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Backup Guitarist

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warkthogus
(@warkthogus)
Eminent Member
Joined: 18 years ago
Posts: 20
Topic starter  

Hey, my brother and I have a small band that likes to jam together. The problem is that our "lead" guitarist sucks. I am absolutely in love with playing backup chords, but I need to work on being the lead. Any suggestions would be appreciated.

Note: We play pretty hard rock. What are some note combinations and SHORT rifts that sound well in 4/4 time on the lead?

Thanks everyone!

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"You were born an original, don't die a copy"
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yoyo286
(@yoyo286)
Noble Member
Joined: 18 years ago
Posts: 1681
 

work on scales.

Stairway to Freebird!


   
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BMXdude
(@bmxdude)
Estimable Member
Joined: 18 years ago
Posts: 119
 

Scales arn't music just guidlines. Use them but Don't let them own your music.

"The answer is practice.
Now, what's the question?"
Words by David Mead.


   
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greybeard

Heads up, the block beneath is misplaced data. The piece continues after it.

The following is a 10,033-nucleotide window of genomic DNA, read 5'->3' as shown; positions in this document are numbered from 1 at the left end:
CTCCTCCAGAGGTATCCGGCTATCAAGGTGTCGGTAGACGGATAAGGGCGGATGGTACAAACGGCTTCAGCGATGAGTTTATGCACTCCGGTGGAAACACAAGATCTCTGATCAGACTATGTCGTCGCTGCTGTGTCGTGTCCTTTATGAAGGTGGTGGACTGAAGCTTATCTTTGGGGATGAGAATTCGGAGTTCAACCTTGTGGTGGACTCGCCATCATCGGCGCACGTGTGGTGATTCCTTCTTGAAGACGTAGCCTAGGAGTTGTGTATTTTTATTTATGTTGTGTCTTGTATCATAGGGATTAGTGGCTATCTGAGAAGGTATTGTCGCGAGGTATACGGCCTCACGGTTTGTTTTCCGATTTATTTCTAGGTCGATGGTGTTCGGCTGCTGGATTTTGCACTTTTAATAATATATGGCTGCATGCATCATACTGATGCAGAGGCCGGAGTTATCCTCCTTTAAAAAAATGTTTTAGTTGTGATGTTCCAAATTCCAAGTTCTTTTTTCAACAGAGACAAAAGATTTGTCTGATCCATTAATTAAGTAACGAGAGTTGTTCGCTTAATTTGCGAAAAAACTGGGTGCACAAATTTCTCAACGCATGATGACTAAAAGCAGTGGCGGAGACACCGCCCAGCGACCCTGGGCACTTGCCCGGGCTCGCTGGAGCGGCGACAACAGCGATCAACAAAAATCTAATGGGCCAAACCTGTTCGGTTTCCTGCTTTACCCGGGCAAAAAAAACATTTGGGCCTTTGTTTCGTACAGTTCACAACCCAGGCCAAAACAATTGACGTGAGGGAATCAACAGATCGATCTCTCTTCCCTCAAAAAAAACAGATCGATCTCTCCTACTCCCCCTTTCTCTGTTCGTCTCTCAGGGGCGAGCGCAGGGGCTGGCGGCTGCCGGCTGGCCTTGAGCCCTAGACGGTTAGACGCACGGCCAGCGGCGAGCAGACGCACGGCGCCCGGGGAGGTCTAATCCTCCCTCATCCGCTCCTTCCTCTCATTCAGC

(@greybeard)
Illustrious Member
Joined: 20 years ago
Posts: 5840
 

Scales are the very fabric of music, but simply knowing them will not make you a musician.
You have to be able to understand when to use which keys (in my world that's a scale applied to a specific root note). You have to know where those keys are on the fretboard.
Then you have to learn to make the riffs interesting and relevant to the song, as a whole.

Without the foundation of scales (and music theory, in general) it's going to be luck and guesswork.

I started with nothing - and I've still got most of it left.
Did you know that the word "gullible" is not in any dictionary?
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alexduller
(@alexduller)
Trusted Member
Joined: 18 years ago
Posts: 58
 

In what way does the lead guitar suck?? If its the actual music that is played that is the problem, then record a few backing chords and get the lead guitar playing a few scales over the top(i suggest learning minor pentatonics first)....once u are comfortable with this and know which notes sound gd over certain bits, then start experimenting with this and write some ideas down. If the lead guitar sucks technically, then come up with sumthing simple and agen record the backing chords and then the lead guitar can practice on hsi own if this fails get a self-tutor book on lead guitar....hope this helps in sum way...